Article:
The Born Freelancer on Achieving “Ah Ha!” Solutions

This series of posts by the Born Freelancer shares personal experiences and thoughts on issues relevant to freelancers. Have something to add to the conversation? Your input is welcome in the comments. 


It sits there like a landslide, blocking your creative journey and costing you time, energy and temporary sanity.

I’m talking about a creative impasse.

It could be how to proceed from one scene to another in an episodic script. Or how to clarify an obscure plot point in a novel. Or how to edit an interview to highlight a subject’s point of view.

In all cases, there is a particular creative problem to overcome. And as a freelancer there is usually only you to solve it.

Previously I’ve written about “Writer’s Block” which is a more general grinding to a halt of the creative process as a result of inspirational juices drying up. What I’m discussing today is an extension of that conversation but with a tighter focus on specific problem solving.

It’s what I call achieving “Ah Ha!” solutions. If you’ve ever found one you know exactly what I mean. If you haven’t yet I hope you will one day soon with the suggestions I am about to offer.


I. Brute force: driving through an impasse

When I first started out, this was the approach I observed in use by more experienced professionals. So naturally I tried it too. Usually it worked, to some degree or another, when fueled with massive doses of caffeine, sleep deprivation and with the threat of ever-impending deadlines.

Talk it out

This is the number one advantage of having a writing partner. When you hit an impasse a partnership really earns its keep. You can talk out the problem, examining it as if under a microscope and throw solutions at it. The sheer volume of possible solutions thrown out should yield a winner. By a process of elimination of all conceivable possibilities, you arrive at the most likely solution. Or, as is often the case, the least unlikely one. This requires considerable patience and powers of endurance. Not to mention a locked room neither of you agree to leave until a solution is found. Or until one of you kills the other out of sheer frustration.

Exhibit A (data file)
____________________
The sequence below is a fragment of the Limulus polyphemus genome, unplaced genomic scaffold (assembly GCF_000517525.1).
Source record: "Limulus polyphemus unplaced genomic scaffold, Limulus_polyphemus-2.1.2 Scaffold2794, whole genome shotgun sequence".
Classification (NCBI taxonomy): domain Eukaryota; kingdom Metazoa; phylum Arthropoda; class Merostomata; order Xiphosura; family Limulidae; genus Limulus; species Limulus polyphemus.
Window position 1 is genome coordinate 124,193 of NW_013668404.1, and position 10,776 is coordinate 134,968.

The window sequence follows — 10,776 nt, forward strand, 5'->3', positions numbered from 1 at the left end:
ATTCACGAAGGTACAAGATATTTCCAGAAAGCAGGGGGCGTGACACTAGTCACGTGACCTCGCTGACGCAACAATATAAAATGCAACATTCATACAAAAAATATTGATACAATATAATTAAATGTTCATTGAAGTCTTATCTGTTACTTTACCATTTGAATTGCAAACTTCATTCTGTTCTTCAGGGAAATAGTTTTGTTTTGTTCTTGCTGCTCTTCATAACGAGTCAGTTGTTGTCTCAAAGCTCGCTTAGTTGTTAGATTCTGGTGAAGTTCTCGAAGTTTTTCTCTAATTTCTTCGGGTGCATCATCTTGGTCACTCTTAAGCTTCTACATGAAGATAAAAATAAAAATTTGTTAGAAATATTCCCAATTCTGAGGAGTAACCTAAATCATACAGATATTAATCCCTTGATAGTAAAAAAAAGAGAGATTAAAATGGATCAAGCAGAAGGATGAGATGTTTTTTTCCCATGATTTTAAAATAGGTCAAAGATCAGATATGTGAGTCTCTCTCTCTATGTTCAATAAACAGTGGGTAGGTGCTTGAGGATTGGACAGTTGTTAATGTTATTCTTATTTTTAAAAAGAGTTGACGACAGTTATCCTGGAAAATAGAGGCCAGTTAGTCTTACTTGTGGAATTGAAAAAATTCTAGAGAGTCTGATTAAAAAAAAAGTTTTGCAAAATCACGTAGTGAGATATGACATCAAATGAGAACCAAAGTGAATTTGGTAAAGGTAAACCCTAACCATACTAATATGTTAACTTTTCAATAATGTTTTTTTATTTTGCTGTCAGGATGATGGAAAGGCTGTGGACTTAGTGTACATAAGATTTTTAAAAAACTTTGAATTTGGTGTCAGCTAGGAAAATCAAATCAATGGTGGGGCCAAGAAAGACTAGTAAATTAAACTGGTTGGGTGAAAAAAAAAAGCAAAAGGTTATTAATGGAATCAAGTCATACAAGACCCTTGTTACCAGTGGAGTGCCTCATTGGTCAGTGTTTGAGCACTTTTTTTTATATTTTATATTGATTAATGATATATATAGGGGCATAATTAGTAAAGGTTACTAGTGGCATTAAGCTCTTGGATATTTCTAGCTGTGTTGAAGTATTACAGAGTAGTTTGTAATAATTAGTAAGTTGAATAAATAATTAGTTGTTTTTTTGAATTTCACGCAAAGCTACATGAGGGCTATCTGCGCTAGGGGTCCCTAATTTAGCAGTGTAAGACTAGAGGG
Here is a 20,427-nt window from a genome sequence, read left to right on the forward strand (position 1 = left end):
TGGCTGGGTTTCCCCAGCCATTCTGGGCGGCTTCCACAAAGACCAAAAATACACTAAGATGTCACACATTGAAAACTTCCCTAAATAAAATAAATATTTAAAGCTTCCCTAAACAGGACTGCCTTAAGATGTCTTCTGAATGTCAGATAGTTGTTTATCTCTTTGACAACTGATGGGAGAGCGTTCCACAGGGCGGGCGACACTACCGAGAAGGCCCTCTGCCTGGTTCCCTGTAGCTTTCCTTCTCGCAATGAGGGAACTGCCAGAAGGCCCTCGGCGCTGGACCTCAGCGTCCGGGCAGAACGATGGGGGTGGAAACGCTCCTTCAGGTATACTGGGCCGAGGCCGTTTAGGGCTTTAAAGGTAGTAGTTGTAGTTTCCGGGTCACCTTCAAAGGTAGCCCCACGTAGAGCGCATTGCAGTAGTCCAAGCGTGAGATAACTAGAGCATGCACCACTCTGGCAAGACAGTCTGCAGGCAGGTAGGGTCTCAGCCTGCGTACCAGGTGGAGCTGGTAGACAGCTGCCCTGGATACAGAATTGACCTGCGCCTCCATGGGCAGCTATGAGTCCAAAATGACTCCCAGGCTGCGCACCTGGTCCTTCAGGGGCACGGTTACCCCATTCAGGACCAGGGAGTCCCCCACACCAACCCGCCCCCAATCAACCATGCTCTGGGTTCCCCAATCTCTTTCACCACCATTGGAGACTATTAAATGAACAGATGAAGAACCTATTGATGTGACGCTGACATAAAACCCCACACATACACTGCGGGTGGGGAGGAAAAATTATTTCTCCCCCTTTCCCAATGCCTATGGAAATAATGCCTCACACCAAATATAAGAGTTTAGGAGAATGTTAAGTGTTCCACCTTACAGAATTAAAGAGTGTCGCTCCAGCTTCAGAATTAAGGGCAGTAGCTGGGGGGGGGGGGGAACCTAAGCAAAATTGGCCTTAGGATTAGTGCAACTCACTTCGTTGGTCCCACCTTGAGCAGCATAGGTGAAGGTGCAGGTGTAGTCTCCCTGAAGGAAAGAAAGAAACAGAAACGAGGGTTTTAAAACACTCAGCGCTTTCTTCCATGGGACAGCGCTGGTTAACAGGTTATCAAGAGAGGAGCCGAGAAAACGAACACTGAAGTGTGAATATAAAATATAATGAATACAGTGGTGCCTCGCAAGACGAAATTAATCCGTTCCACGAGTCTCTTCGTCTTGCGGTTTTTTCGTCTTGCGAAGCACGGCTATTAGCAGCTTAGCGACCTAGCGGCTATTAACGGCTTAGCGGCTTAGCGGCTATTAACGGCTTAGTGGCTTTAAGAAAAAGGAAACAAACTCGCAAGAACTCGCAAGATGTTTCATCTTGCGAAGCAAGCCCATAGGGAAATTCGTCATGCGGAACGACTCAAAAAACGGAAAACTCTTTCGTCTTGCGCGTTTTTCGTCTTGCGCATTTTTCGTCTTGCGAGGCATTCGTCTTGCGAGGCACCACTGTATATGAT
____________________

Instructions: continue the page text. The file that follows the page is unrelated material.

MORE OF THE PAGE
But what if you don’t have a partner? How do you drive solo through a problem?

Diagram it

The trick is to literally map out the problem so that you can look at it from the outside. I find the use of a large whiteboard (or blackboard) incredibly useful. There are programs for computers which enable you to create mind maps that I’m told are also useful in a similar way. However I find dealing with the physicality of a whiteboard/blackboard extremely liberating. I create a flow chart of the creative impasse. Using an admittedly idiosyncratic combination of bizarre shapes, colours and squiggles, I manage to visually externalize the creative situation, enabling me to see the bigger picture and come up with a suitable solution. This method can be used solo or as an add-on technique when working with a creative partner.

Seek inspiration

When all else fails, look to others for inspiration. I do not mean to copy or plagiarize but to allow the work of those who have toiled in the trenches before you to help. When I wrote freelance radio copy and couldn’t find the solution to a problem I would read through files of scripts of successful award winning radio commercials produced around the world. I tried never to emulate whole commercials, just to see how they solved a particular problem similar to mine. I would then try to apply their solution to my own impasse; changing and reshaping it to my own situation. I learned a lot from the best this way.


II. A zen approach: work around it

As I have matured as a working freelancer I have learned to rely more upon my instincts, my gut, my subconscious processing. No, I have not gone all “new agey”. I have simply discovered that there are times for brute force and other times for a more oblique approach.

Talk about anything but

It’s called “free association”. So my creative partners and I would talk about anything except the problem. We never placed restrictions or barriers on any topic. And slowly, bit by bit, as if a log jam slowly unjamming, we’d suddenly realize the relevancy of what we were talking about to the problem we were trying to solve. It was as if our subconscious minds were performing a kind of background processing. Talking about other subjects allowed the subconscious to get on with its business. When it had something, it began to slowly feed it back through our conversations. Usually the “Ah Ha!” moment struck without warning. The trick was to recognize it and not to get too absorbed in our assorted verbal digressions!